Tips for a better search
Few times do we reflect on the importance of figuring out a strategy to search for information that allows us to find faster what we need. An ideal search strategy is that which satisfies the user’s information needs and will be perfect as long as it exceeds the expectations of the original need.
If you need information for your assignments and/or a particular research, we propose you to consider the following steps for a successful search:Content
- Define your search
- Refine your search
- Evaluate the results
- Incorporate your results
- Communicate the important information
- Evaluate the resources and the processes
It is important to define with certainty what you need to find. This can depend on several factors. It is fruitful to answer the following questions: who, what, when, where, why. Defining the objectives and end of your search will help you have a starting point and will avoid unnecessary efforts of duplication or little pertinence of the information you find.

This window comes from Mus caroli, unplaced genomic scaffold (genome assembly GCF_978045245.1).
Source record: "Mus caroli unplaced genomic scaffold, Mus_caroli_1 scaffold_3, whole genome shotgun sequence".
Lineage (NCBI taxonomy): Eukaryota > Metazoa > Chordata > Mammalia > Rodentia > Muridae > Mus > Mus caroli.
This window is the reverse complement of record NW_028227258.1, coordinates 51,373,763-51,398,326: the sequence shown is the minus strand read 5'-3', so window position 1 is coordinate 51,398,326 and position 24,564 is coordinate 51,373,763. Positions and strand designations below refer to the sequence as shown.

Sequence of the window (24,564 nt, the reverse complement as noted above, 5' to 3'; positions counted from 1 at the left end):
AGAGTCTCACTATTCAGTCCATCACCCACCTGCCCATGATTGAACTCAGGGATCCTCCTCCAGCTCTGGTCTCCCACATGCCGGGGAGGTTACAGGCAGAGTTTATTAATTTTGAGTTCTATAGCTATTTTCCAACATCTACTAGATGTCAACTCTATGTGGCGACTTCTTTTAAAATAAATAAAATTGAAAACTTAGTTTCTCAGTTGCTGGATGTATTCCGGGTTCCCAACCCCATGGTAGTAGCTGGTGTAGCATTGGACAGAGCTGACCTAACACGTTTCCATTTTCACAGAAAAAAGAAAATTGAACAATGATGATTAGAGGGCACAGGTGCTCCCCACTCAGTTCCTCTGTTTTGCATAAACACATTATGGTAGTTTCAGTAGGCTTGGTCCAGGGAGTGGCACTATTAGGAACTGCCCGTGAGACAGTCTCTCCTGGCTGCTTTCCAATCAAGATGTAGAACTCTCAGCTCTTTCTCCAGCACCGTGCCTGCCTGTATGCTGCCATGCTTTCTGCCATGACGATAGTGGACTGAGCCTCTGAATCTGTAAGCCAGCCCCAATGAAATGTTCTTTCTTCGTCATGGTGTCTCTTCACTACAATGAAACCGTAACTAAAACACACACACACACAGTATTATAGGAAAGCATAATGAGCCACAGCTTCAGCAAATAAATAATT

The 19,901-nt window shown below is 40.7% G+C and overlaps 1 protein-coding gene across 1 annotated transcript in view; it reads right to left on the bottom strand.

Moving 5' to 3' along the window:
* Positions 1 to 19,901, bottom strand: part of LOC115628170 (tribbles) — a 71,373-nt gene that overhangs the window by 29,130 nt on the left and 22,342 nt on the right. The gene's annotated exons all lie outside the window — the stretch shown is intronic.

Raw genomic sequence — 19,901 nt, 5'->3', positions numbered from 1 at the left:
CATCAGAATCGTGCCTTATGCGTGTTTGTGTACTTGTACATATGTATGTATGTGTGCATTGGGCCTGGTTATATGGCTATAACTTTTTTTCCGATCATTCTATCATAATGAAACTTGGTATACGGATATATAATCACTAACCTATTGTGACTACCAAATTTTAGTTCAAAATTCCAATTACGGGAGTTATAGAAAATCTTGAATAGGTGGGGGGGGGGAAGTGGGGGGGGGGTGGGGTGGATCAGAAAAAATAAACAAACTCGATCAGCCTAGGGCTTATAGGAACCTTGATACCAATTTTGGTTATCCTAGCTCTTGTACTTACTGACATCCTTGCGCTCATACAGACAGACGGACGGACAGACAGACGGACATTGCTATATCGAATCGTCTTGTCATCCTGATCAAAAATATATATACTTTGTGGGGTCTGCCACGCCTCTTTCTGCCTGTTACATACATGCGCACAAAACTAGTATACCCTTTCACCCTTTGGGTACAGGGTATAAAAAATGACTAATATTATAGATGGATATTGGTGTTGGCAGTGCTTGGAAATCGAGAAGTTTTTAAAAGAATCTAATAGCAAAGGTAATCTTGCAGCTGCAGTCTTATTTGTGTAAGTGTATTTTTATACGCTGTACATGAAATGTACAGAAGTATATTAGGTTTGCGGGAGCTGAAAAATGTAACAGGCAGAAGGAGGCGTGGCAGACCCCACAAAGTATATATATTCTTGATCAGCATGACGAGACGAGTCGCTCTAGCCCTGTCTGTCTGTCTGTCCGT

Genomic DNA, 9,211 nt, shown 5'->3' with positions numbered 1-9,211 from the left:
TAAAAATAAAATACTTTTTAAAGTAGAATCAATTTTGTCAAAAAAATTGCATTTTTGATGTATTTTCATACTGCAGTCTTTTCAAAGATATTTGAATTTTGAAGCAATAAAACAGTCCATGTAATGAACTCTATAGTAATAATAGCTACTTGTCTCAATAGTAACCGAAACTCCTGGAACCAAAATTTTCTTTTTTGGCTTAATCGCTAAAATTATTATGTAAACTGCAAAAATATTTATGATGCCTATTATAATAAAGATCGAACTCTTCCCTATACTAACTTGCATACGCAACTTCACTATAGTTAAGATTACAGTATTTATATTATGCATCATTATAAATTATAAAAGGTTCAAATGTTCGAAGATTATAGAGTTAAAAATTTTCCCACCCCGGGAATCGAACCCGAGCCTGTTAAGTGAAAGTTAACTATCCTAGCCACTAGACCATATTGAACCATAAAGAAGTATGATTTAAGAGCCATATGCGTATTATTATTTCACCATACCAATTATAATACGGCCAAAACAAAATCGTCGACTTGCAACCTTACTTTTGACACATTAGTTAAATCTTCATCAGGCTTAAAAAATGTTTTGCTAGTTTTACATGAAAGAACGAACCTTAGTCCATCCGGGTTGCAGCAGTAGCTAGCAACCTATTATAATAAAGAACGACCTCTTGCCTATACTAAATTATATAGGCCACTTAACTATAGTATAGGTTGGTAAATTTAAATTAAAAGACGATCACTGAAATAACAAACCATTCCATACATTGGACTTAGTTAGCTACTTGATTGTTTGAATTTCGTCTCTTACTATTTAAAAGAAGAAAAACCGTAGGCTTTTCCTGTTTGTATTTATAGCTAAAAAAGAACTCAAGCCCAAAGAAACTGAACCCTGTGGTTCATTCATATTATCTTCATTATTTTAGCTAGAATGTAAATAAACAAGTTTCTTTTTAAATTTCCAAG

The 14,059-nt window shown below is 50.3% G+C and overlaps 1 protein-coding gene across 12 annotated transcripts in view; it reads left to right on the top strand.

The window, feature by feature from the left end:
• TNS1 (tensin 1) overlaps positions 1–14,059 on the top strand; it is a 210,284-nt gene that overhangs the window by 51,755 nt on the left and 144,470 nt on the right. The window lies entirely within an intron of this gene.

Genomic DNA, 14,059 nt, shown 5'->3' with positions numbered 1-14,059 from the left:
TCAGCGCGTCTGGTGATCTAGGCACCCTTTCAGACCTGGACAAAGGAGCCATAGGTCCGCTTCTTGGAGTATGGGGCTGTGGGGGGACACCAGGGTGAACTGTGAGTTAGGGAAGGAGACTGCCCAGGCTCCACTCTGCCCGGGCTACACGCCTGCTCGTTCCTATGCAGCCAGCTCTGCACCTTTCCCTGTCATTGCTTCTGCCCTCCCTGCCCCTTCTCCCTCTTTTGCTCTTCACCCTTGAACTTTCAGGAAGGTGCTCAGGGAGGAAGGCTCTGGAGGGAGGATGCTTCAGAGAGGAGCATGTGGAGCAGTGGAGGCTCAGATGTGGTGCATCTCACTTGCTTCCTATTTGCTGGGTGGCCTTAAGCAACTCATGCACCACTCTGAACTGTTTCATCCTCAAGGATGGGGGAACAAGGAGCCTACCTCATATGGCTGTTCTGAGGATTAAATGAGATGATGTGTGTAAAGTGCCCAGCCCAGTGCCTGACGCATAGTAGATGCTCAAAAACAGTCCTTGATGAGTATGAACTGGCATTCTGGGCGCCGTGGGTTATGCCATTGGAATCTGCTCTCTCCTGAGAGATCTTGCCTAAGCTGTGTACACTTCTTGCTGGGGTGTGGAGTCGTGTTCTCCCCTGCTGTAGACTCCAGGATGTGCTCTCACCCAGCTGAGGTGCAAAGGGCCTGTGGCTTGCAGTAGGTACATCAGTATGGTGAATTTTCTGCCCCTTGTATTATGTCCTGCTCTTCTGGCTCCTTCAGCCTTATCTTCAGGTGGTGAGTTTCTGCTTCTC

First, determine the level of detail and scope of your search. The depth in researching a topic will vary depending on the reason to look for information, e.g. a thesis project, a school assignment or just general knowledge on a particular topic. Consider the language of your preference. If you use two languages (for example, English and Spanish), you will considerably broaden the possibilities of finding what you need.
You will then have to identify the main concepts and words of your topic of interest. They will be the “key words” in defining your information search strategy. Besides, it is advisable to identify some alternative words (general, specific or equivalent) to use them in case your original search strategy so requires (synonyms).
To illustrate, let´s suppose that for your Ethics course you have to choose a topic of current social controversy and you have to present it in class. First, you have to define what your topic of interest is by considering the following issues:
- End. Topic to present in class.
- Level. Academic (Undergraduate program)
- Topic of interest and chronology; you feel inclined to research something related to social discrimination and that it is current.
- Key Word. You choose “racism”.
- Language. Once you have defined your topic of interest with the key word “racism”, you identify related words (discrimination, segregation) and translations to Spanish (racismo, perfil racial)